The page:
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The most common causes of vaginal pain and treatment methods

 

Vaginal pain has many causes, including infection, irritation, or trauma. We have compiled the most common causes of vaginal pain, treatment and relief options.

Vaginal pain can be due to a variety of reasons. Various infections such as irritation, trauma or urinary tract infections, yeast infections, and sexually transmitted infections can cause vaginal pain.

Some causes of vaginal pain symptoms can be treated or prevented at home by following some basic hygiene instructions. Fungal infections can be treated with over-the-counter medications. Other causes of vaginal pain, including all sexually transmitted infections, will need to be evaluated and treated by a doctor. The risk of sexually transmitted infections can be greatly reduced with the right protection methods.

If you experience vaginal pain, you could probably experience these as well as:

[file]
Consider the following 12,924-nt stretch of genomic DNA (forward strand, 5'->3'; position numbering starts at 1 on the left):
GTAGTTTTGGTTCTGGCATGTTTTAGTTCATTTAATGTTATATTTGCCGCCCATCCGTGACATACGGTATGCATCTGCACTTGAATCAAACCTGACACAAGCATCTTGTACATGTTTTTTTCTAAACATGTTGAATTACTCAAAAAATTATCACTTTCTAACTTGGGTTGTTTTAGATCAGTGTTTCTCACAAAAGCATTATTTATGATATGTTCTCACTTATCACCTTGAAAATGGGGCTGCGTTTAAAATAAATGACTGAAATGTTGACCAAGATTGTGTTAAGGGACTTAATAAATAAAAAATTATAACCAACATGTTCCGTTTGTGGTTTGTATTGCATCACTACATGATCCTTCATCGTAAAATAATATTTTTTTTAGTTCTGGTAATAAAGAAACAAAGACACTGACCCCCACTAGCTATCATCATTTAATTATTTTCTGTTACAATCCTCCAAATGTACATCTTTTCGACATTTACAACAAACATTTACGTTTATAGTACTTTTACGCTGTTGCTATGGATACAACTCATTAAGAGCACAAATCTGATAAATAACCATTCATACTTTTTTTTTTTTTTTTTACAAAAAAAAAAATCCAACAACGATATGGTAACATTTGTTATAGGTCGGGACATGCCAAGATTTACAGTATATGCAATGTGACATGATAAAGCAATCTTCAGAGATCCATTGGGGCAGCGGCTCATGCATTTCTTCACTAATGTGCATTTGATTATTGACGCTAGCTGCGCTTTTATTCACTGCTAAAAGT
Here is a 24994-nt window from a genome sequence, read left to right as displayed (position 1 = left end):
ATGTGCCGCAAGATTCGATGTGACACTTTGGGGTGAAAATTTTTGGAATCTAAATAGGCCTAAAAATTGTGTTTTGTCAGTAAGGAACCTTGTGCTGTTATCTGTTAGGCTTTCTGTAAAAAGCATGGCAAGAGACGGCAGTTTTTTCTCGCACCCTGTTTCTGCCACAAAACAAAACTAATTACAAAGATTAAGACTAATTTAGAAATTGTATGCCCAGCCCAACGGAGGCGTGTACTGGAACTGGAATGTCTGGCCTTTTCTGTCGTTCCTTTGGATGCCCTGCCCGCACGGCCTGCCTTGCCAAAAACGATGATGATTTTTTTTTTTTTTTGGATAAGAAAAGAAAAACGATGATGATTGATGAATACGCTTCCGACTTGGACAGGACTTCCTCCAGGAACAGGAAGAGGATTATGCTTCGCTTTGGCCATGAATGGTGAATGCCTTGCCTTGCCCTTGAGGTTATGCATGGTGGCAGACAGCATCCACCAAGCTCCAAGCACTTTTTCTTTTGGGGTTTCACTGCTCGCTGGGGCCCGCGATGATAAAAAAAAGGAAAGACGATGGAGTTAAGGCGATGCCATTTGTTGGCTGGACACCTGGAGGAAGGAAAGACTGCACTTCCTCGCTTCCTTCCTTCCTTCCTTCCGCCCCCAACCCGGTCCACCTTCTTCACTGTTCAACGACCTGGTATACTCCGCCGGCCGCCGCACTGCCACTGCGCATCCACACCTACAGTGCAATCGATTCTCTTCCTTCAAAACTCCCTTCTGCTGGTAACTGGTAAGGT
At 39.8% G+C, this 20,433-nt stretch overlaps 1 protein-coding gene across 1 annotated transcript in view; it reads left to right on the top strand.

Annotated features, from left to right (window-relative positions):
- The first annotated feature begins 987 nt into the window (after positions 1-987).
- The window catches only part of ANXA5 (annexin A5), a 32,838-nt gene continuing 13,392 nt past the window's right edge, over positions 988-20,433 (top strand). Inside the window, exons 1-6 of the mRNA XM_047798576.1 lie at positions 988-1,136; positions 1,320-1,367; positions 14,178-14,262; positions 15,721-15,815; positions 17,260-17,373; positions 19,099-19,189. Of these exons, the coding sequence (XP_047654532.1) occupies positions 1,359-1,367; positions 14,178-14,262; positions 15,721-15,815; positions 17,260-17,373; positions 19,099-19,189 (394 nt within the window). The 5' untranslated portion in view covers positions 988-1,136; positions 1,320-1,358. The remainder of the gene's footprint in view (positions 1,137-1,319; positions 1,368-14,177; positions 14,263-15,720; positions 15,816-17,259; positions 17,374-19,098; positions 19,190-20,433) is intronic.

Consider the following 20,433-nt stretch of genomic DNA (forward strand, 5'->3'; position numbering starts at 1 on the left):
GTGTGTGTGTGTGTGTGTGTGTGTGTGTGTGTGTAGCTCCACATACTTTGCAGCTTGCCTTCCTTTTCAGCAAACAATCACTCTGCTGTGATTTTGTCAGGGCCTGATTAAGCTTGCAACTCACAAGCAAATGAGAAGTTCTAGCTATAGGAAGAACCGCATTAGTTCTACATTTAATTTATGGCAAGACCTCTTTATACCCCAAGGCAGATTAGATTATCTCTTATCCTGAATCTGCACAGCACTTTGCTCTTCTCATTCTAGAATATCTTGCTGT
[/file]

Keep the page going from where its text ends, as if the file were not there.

Itching sensation

- Vaginal discharge

Vaginal dryness

Lesions or blisters

- Bad smell

Burning sensation

Pain during sexual intercourse

CAUSES OF VAGINAL PAIN

There are multiple causes of vaginal pain, including infection, irritation, or trauma. Viral and bacterial infections, whether sexually transmitted or not, can cause lesions, pain, discharge, or itching. Yeast infections and urinary tract infections can also cause vaginal pain. Irritation from hygiene products or vaginal dryness can also cause pain. Less commonly, vaginal pain symptoms are due to trauma or vaginal pain syndrome.

INFECTIOUS CAUSES

Vaginal pain can be caused by the following infections.